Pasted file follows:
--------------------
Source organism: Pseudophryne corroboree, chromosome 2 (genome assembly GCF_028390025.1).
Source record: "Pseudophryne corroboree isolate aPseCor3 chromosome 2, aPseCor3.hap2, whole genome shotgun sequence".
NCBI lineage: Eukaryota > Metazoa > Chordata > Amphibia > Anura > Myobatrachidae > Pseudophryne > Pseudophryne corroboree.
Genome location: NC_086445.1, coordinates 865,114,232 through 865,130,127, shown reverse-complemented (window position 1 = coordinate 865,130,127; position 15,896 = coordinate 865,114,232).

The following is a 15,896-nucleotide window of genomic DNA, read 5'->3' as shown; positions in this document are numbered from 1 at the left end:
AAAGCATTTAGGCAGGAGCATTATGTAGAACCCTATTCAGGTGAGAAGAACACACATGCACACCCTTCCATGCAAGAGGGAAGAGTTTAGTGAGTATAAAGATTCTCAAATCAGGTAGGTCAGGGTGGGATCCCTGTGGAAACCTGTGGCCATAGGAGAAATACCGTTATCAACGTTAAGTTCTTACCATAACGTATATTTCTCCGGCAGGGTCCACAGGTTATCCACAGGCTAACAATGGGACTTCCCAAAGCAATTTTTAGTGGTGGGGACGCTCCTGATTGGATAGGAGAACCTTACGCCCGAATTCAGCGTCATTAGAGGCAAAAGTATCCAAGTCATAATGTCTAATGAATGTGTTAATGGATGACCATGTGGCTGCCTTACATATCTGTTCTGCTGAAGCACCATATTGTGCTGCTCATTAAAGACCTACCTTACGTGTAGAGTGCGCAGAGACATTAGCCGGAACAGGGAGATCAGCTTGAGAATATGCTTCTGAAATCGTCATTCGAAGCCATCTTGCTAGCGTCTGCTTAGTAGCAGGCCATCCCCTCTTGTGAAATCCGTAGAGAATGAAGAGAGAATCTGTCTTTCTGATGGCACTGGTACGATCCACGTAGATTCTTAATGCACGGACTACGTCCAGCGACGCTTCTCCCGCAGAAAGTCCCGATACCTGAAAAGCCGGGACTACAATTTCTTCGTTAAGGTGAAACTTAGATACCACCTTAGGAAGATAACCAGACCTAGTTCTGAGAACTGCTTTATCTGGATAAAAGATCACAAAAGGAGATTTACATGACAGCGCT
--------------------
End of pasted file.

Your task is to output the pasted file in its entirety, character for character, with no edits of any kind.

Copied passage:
Source organism: Pseudophryne corroboree, chromosome 2 (genome assembly GCF_028390025.1).
Source record: "Pseudophryne corroboree isolate aPseCor3 chromosome 2, aPseCor3.hap2, whole genome shotgun sequence".
NCBI lineage: Eukaryota > Metazoa > Chordata > Amphibia > Anura > Myobatrachidae > Pseudophryne > Pseudophryne corroboree.
Genome location: NC_086445.1, coordinates 865,114,232 through 865,130,127, shown reverse-complemented (window position 1 = coordinate 865,130,127; position 15,896 = coordinate 865,114,232).

The following is a 15,896-nucleotide window of genomic DNA, read 5'->3' as shown; positions in this document are numbered from 1 at the left end:
AAAGCATTTAGGCAGGAGCATTATGTAGAACCCTATTCAGGTGAGAAGAACACACATGCACACCCTTCCATGCAAGAGGGAAGAGTTTAGTGAGTATAAAGATTCTCAAATCAGGTAGGTCAGGGTGGGATCCCTGTGGAAACCTGTGGCCATAGGAGAAATACCGTTATCAACGTTAAGTTCTTACCATAACGTATATTTCTCCGGCAGGGTCCACAGGTTATCCACAGGCTAACAATGGGACTTCCCAAAGCAATTTTTAGTGGTGGGGACGCTCCTGATTGGATAGGAGAACCTTACGCCCGAATTCAGCGTCATTAGAGGCAAAAGTATCCAAGTCATAATGTCTAATGAATGTGTTAATGGATGACCATGTGGCTGCCTTACATATCTGTTCTGCTGAAGCACCATATTGTGCTGCTCATTAAAGACCTACCTTACGTGTAGAGTGCGCAGAGACATTAGCCGGAACAGGGAGATCAGCTTGAGAATATGCTTCTGAAATCGTCATTCGAAGCCATCTTGCTAGCGTCTGCTTAGTAGCAGGCCATCCCCTCTTGTGAAATCCGTAGAGAATGAAGAGAGAATCTGTCTTTCTGATGGCACTGGTACGATCCACGTAGATTCTTAATGCACGGACTACGTCCAGCGACGCTTCTCCCGCAGAAAGTCCCGATACCTGAAAAGCCGGGACTACAATTTCTTCGTTAAGGTGAAACTTAGATACCACCTTAGGAAGATAACCAGACCTAGTTCTGAGAACTGCTTTATCTGGATAAAAGATCACAAAAGGAGATTTACATGACAGCGCT